The poems of ‘I, Orhan Veli’
William Armstrong - firstname.lastname@example.org‘I, Orhan Veli: Poems by Orhan Veli’ translated by Murat Nemet-Nejat (Hanging Loose Press, $13, 116 pages)
Often consisting of just a few terse lines, much of Orhan Veli’s work has an unfussy, haiku-like quality to it. His poems are invariably pared down and direct, sometimes saying much more than their few words, sometimes happy to say even less; Veli never used three words when two – or one – would suffice. The unpoetic ordinariness of his language is matched by his subject matter - personal snapshots of daily life, full of trivial little personal details that are so colloquial they don’t seem to belong in a poem. It all makes for a kind of radical simplicity that has aged very well.
Working up to his premature death at the age of 36 in 1950, Veli wrote determinedly apolitical poems in a highly political age. While the most prominent poets of the 1930s and 40s, both in Turkey and in Europe, turned their attention to the ideological struggles of the time, Veli’s work stands in marked contrast. He eschewed political platforms, plowing a resolutely personal furrow: humorous, irreverent, and completely unpretentious. As he wrote of someone else in a poem titled “Epitaph”: "‘To be or not to be' / Wasn’t his business.”
What was his business were poems that transcend their “poeticness,” making the reader feel that they are not experiencing poetry, but rather, as translator Murat Nemet-Nejat suggests in this volume’s introduction, “one person’s casual phrasings in the middle of daily experience … the funny, compassionate, rakish, sad, down-to-earth guy.” Veli’s subject matter was the joy and disappointment of moment-to-moment experiences, which are sometimes distinct sensations, sometimes mixed together:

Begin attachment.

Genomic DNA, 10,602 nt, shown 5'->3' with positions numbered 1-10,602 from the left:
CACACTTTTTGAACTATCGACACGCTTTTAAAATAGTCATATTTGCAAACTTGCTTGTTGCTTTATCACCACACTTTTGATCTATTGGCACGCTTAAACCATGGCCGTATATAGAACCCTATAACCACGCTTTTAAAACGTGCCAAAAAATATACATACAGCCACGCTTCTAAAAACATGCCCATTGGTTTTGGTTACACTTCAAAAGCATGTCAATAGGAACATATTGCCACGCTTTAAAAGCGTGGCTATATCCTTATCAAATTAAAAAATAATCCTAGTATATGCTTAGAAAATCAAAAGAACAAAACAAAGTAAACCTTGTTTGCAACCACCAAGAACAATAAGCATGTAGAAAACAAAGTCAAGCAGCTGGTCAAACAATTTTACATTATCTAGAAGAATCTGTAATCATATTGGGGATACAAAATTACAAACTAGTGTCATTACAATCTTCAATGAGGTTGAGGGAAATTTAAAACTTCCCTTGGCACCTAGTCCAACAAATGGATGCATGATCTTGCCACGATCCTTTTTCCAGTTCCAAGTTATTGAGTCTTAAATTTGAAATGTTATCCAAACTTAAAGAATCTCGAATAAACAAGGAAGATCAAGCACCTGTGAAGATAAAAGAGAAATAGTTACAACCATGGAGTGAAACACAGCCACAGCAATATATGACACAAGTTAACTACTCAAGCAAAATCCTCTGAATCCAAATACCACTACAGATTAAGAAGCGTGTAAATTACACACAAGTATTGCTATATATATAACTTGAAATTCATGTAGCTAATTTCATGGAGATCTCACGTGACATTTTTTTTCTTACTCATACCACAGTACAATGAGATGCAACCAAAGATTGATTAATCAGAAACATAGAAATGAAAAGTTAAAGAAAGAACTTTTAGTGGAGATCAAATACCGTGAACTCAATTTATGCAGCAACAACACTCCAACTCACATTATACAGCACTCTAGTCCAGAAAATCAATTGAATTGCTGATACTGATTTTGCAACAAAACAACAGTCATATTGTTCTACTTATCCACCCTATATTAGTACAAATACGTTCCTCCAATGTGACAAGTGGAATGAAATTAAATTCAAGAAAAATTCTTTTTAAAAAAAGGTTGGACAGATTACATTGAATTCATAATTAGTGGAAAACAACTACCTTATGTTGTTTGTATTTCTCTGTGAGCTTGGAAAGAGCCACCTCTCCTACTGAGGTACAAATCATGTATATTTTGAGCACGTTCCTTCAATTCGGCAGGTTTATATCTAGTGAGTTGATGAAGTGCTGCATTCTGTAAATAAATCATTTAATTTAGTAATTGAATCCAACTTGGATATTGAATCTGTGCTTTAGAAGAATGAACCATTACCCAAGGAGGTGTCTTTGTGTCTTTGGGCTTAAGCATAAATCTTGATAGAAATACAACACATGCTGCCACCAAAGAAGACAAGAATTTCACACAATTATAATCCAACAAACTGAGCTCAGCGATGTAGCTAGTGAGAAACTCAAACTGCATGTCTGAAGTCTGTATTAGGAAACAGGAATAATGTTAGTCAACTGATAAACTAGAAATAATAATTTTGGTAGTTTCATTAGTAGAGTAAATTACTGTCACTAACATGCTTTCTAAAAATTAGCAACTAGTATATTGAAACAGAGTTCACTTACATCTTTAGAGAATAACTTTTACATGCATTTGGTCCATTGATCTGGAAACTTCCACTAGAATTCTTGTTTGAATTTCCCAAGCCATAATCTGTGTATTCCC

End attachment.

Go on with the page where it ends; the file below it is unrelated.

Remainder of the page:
The song one whistles
While drunk in the evenings
But the same song
From the inside of a train
Veli was among the first to break the conventional mold of Turkish poetry, but he took the disavowal of “nightingales and roses” further than most of his contemporaries, stripping his language of all artificiality in the quest for direct communication. He also had a good line in Istanbul poems, more often than not sodden in meyhanes, and marinated in the kind of melancholy that everyone is convinced makes up the essence of the city:
In Istanbul, on the Bosphorus,
I am the stranger Orhan Veli,
The son of Veli
With indescribable sadness.
At its best, the naturalness of his language and the ordinariness of the subject matter combine to make an unmistakable, intimate voice. Any translator of Veli faces the challenge of capturing the impression that these phrases are being uttered naturally and without forethought. But Nemet-Nejat manages to keep this sense mostly intact, reflecting the disarming transparency of Veli’s poems, their laconic, apparently spontaneous understatement.
Some criticized Veli’s apoliticism as “triviality” at the time he wrote, but he would probably have welcomed the charge; after all, he was no competitor to the likes of Nazım Hikmet. In fact, the same quality that was labeled “trivial” actually gives his work an immediacy and freshness that is still striking 70 years later. While Veli’s more politicized contemporaries can now feel dated, his own poetry still reads as if he is addressing you from across the table, with a glass of cloudy rakı in hand but certainly not slurring his words.
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